Walking to SEO Manchester HQ. This week, we have noticed some unusual things in Manchester City Centre. The traditional shop displays have been replaced with witches, skeletons and other spooky items. Pumpkins have been spotted scattered randomly in several trees. Even the infamous Manchester Town Hall clock and building have been turned into a slimy green colour. All of these signs can only mean one thing – the return of Halloween!
Happy 19th! Google Celebrates Yet Another Landmark Birthday
It has often been said that the concept of time takes on an entirely different meaning when referring to the digital domain. However, this has never been the case in regards to Google. This SEO supergiant has become the mainstay for billions of users and millions of websites from around the world. It is therefore quite amazing to realise that Google is now celebrating 19 years on the Internet. Continue reading “Google celebrates its 19th birthday!”
Why Google wants you to use voice search instead of your fingers for their search app
Who remembers Trigger Happy TV on Channel Four? A long running joke of Dom Joly’s television comedy series features a giant mobile phone. Shaped like a 1980s cellular phone, we saw the comedian shouting into his handset. He would spout out random bits of nonsense or state the obvious from the top of his voice. If Channel Four were to commission a new series, he could be doing the same with Google’s Voice Search facility. Continue reading “Google Say… Use Voice Search”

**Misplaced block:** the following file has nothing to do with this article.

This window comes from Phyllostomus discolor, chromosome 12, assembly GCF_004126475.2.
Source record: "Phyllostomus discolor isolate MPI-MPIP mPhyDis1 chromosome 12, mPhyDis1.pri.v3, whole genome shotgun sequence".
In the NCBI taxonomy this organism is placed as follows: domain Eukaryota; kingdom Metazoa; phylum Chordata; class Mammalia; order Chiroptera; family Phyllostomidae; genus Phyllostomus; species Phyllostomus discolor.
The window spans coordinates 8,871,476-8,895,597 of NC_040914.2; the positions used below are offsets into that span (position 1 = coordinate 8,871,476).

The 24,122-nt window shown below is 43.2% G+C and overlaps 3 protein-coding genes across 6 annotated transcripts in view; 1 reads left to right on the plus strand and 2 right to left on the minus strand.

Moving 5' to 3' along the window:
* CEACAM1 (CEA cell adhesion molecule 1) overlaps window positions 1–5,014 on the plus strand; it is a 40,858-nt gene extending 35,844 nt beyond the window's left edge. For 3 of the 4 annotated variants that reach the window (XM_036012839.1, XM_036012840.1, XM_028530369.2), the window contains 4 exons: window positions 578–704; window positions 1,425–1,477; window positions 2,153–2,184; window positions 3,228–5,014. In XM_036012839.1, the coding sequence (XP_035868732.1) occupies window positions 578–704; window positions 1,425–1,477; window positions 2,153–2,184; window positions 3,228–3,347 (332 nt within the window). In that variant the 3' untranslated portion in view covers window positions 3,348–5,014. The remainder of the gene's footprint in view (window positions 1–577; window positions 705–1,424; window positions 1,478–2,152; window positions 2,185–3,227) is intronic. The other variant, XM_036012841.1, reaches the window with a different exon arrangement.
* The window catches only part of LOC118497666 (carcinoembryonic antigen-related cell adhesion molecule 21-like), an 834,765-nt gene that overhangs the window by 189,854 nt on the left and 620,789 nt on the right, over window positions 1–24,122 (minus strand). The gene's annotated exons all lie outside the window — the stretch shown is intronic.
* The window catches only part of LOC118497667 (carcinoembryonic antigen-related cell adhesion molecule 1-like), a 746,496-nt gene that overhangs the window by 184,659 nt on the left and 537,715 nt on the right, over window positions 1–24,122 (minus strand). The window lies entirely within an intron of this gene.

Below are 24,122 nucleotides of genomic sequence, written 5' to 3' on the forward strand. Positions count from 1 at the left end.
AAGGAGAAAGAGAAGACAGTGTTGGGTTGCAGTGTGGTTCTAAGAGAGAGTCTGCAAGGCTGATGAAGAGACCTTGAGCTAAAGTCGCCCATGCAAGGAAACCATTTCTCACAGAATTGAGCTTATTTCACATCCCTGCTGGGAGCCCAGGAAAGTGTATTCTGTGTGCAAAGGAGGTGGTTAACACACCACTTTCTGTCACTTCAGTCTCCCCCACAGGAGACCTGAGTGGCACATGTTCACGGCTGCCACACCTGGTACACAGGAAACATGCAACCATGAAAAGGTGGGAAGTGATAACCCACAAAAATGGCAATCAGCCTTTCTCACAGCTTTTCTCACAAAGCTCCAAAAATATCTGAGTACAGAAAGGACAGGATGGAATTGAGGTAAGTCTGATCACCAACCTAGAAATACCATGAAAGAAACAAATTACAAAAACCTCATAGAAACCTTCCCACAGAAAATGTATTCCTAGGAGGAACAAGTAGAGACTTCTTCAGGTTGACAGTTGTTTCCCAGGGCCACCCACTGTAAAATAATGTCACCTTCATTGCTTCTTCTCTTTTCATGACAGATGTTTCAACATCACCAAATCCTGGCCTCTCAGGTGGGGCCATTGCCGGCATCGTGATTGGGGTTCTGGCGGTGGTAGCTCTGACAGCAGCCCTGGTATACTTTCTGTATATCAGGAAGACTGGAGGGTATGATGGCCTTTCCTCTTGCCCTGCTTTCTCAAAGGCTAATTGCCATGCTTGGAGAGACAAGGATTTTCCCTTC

Reports of Office 365 documents being seen on Bing and Google resultsBeware of identity theft: oversharing on Office 365 could divulge sensitive information on search engines like Google and Bing. Image by ValterZ (via Shutterstock).
Sometimes on social media sites, we might share a few items that other would regard as embarrassing. For example, the debauchery of a Saturday night out. Or our political and spiritual beliefs. Or saying that Mr Blobby’s eponymous Number One single was several times better than The Specials’ Ghost Town. Imagine if something personal was seen on Bing or Google? It has been revealed that some Office 365 users had shared their private documents publicly. Continue reading “Are You Oversharing Your Office 365 Documents?”
Could Google’s symptom search be the right prescription for authoritative medical sources?
The internet, besides being a fine place for buying and selling, dating, travel planning, and cat pictures, is a popular source for looking at medical conditions. Anyone searching for details on a given condition or symptom would find themselves bombarded with several sources. In the UK we have the NHS’ own sources. We also have WebMD, an American site with a British version (promoted by Boots The Chemist). Hypochondriacs needn’t consult the Pears Medical Encyclopaedia, nor go to the reference library. Continue reading “Dr. Google’s Casebook: Google Symptom Search”
Could Google’s Project Abacus herald the end of passwords?